Geology Field Camp

  • Geology field camp

  • Checking out the mountains

  • Surveying the scene

  • Rocky terrain of the Southwest United States

  • Geology field camp

GLG 413 Field Geology — An upper-level, six-credit hour, field camp.

Earn college credit as you explore the geology and terrain of the Southwestern United States.

More information

Next Short Term Camp

Admission is on a first-come, first-serve basis. Space is limited, so apply early!

Prerequisites

  • Petrology
  • Sedimentology/Stratigraphy
  • Structural geology

Or equivalent courses.

Where

Our field camp crew departs from Springfield, Missouri and may travel to geologic field areas in:

Alamosa, Colorado

Denver, Colorado

Pagosa Springs, Colorado

Silverton, Colorado

Albuquerque, New Mexico

Santa Fe, New Mexico

Taos, New Mexico


Members of Geology 413 field camp overlooking hilly terrain.

What to expect

Multiple days of field work in areas with dry, mountainous terrain.

You collect field data and use it to complete project deliverables in an office-like setting at our lodging.

Where you’ll stay

We will camp at the beginning of the course for six days (some primitive camping, some at established campsites with showers, etc.).

We will then stay at several ranches and ski lodges in the middle portion of the course. At the end, we will camp for four days.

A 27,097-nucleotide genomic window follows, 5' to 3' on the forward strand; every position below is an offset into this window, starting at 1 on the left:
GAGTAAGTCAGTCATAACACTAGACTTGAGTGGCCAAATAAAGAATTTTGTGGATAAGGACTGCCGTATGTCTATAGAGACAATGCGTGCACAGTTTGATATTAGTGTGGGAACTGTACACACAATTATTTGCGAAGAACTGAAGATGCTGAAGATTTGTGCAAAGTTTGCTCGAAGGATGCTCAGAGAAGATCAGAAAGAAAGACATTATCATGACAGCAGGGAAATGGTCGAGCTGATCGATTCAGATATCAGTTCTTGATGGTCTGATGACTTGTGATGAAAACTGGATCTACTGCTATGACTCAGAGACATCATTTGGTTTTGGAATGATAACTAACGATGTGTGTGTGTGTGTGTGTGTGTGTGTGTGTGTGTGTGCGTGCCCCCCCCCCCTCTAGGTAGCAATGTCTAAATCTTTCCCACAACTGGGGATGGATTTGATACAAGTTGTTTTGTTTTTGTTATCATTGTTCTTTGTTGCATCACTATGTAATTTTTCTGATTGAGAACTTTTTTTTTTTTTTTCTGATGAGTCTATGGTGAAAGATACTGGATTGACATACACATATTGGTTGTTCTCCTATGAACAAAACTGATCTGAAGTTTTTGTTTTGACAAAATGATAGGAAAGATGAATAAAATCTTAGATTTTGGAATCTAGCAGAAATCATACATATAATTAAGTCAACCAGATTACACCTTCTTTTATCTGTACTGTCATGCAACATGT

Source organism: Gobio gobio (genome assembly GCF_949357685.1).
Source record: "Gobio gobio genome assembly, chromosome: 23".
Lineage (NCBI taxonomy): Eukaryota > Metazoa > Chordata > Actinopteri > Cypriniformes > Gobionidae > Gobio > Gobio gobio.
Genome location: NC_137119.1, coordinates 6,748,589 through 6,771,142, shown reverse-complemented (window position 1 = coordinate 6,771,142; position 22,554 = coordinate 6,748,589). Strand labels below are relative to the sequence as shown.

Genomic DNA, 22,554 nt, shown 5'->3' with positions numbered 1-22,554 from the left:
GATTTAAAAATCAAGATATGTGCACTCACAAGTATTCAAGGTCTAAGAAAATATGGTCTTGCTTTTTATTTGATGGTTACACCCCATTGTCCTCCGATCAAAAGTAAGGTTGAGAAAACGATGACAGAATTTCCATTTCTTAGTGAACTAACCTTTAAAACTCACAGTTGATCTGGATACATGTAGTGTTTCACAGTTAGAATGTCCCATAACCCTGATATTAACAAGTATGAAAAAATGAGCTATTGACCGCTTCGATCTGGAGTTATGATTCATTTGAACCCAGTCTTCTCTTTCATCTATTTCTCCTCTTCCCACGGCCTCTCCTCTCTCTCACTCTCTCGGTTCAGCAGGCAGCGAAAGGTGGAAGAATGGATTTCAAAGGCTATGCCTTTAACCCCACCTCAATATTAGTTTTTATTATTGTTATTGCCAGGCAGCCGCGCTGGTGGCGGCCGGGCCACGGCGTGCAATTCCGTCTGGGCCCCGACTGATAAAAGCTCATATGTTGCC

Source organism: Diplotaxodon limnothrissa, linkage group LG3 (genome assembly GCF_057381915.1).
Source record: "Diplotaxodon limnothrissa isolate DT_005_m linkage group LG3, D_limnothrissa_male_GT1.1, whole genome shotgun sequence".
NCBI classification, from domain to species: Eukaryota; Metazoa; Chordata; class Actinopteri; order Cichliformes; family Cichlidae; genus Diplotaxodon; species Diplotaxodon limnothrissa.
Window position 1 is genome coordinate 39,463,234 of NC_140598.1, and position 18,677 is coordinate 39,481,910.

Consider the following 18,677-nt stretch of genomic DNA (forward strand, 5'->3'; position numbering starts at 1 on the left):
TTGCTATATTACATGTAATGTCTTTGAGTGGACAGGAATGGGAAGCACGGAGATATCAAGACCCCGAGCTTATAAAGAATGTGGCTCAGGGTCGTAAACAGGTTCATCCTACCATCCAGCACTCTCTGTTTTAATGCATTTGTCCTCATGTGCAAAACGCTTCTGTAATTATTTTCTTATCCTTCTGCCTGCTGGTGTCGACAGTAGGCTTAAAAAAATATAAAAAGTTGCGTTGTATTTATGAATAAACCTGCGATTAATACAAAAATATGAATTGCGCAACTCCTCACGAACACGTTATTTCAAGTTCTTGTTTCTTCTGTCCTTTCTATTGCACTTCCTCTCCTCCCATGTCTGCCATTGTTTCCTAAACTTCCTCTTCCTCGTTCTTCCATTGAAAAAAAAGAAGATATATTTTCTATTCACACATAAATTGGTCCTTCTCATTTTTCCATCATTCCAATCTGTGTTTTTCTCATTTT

What do the field exercises cover?

A lot, including:

  • Geology of the Rocky Mountains and Southwestern United States
  • Sedimentology and stratigraphy
  • Structural geology
  • Igneous and metamorphic petrology
  • Economic geology
  • Field mapping
  • Geophysics
  • Tectonics
  • Geomorphology
  • Subsurface fluid dynamics
  • Hydrothermal systems

Dr. Matthew McKay leads the Missouri State geology field camp.

Dr. McKay is an assistant professor of geology at Missouri State University. He completed his Bachelor of Science and Master of Science at the University of Alabama, and PhD at West Virginia University.

His field-based research blends field geologic mapping with petrology and radioisotope age dating to investigate mountain-building processes.

He has worked at Chevron, Statoil and the Geological Survey of Alabama and published research on rocks from all seven continents. During his career, he and his research group have mapped over 300 square miles (and counting!) and taught field courses in New Mexico, Colorado, Montana, Wyoming, South Dakota, and Africa.

Outside specialists

The Missouri State field camp also employs outside specialists to teach portions of field camp.

In 2019, Dr. William Jackson, assistant professor of geology at the University of South Alabama, took charge of teaching the stratigraphy intensive portions of the course.

He received his BS from the University of Alabama, MS from the University of Memphis and PhD from the University of Alabama. He is currently active in research projects throughout the southern Appalachians, Bighorn Basin and eastern Tibetan Plateau.

Additional staff and graduate instructors will be present, depending on availability and enrollment.